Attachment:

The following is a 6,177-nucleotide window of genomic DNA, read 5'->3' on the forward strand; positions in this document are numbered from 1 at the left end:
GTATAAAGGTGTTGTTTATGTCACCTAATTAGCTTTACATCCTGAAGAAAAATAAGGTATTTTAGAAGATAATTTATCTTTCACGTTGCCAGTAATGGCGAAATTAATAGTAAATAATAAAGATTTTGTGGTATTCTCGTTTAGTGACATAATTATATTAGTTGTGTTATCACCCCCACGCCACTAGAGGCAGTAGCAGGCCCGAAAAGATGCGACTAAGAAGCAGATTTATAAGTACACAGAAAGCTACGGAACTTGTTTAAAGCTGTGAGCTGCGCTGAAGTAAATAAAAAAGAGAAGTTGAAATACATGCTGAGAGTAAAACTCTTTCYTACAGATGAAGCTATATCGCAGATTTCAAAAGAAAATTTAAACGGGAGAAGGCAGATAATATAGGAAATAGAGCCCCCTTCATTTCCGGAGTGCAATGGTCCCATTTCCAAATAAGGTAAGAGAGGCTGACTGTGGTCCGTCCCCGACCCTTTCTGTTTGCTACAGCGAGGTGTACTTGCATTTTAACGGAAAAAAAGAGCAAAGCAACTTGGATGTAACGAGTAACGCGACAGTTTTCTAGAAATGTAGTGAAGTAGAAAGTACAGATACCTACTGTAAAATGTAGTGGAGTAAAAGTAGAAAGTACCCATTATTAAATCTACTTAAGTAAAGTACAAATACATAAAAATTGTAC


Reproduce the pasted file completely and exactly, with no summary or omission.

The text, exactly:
The following is a 6,177-nucleotide window of genomic DNA, read 5'->3' on the forward strand; positions in this document are numbered from 1 at the left end:
GTATAAAGGTGTTGTTTATGTCACCTAATTAGCTTTACATCCTGAAGAAAAATAAGGTATTTTAGAAGATAATTTATCTTTCACGTTGCCAGTAATGGCGAAATTAATAGTAAATAATAAAGATTTTGTGGTATTCTCGTTTAGTGACATAATTATATTAGTTGTGTTATCACCCCCACGCCACTAGAGGCAGTAGCAGGCCCGAAAAGATGCGACTAAGAAGCAGATTTATAAGTACACAGAAAGCTACGGAACTTGTTTAAAGCTGTGAGCTGCGCTGAAGTAAATAAAAAAGAGAAGTTGAAATACATGCTGAGAGTAAAACTCTTTCYTACAGATGAAGCTATATCGCAGATTTCAAAAGAAAATTTAAACGGGAGAAGGCAGATAATATAGGAAATAGAGCCCCCTTCATTTCCGGAGTGCAATGGTCCCATTTCCAAATAAGGTAAGAGAGGCTGACTGTGGTCCGTCCCCGACCCTTTCTGTTTGCTACAGCGAGGTGTACTTGCATTTTAACGGAAAAAAAGAGCAAAGCAACTTGGATGTAACGAGTAACGCGACAGTTTTCTAGAAATGTAGTGAAGTAGAAAGTACAGATACCTACTGTAAAATGTAGTGGAGTAAAAGTAGAAAGTACCCATTATTAAATCTACTTAAGTAAAGTACAAATACATAAAAATTGTAC